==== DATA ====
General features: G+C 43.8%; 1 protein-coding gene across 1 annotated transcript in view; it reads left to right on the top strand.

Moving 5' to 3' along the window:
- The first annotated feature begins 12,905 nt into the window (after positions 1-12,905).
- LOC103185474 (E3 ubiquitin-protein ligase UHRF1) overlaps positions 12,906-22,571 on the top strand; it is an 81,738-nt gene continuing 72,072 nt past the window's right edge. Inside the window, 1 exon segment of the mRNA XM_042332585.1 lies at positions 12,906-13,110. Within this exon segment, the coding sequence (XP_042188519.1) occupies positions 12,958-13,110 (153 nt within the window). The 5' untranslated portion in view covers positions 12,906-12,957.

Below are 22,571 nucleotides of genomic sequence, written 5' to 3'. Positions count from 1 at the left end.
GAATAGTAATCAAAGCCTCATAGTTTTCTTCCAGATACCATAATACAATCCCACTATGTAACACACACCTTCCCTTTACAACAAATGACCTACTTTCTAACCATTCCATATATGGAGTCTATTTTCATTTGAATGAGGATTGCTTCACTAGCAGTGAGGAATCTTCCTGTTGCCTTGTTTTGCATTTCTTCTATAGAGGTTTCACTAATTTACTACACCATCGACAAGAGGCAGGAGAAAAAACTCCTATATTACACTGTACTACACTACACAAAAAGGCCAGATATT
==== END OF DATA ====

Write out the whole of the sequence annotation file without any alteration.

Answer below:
General features: G+C 43.8%; 1 protein-coding gene across 1 annotated transcript in view; it reads left to right on the top strand.

Moving 5' to 3' along the window:
- The first annotated feature begins 12,905 nt into the window (after positions 1-12,905).
- LOC103185474 (E3 ubiquitin-protein ligase UHRF1) overlaps positions 12,906-22,571 on the top strand; it is an 81,738-nt gene continuing 72,072 nt past the window's right edge. Inside the window, 1 exon segment of the mRNA XM_042332585.1 lies at positions 12,906-13,110. Within this exon segment, the coding sequence (XP_042188519.1) occupies positions 12,958-13,110 (153 nt within the window). The 5' untranslated portion in view covers positions 12,906-12,957.

Below are 22,571 nucleotides of genomic sequence, written 5' to 3'. Positions count from 1 at the left end.
GAATAGTAATCAAAGCCTCATAGTTTTCTTCCAGATACCATAATACAATCCCACTATGTAACACACACCTTCCCTTTACAACAAATGACCTACTTTCTAACCATTCCATATATGGAGTCTATTTTCATTTGAATGAGGATTGCTTCACTAGCAGTGAGGAATCTTCCTGTTGCCTTGTTTTGCATTTCTTCTATAGAGGTTTCACTAATTTACTACACCATCGACAAGAGGCAGGAGAAAAAACTCCTATATTACACTGTACTACACTACACAAAAAGGCCAGATATT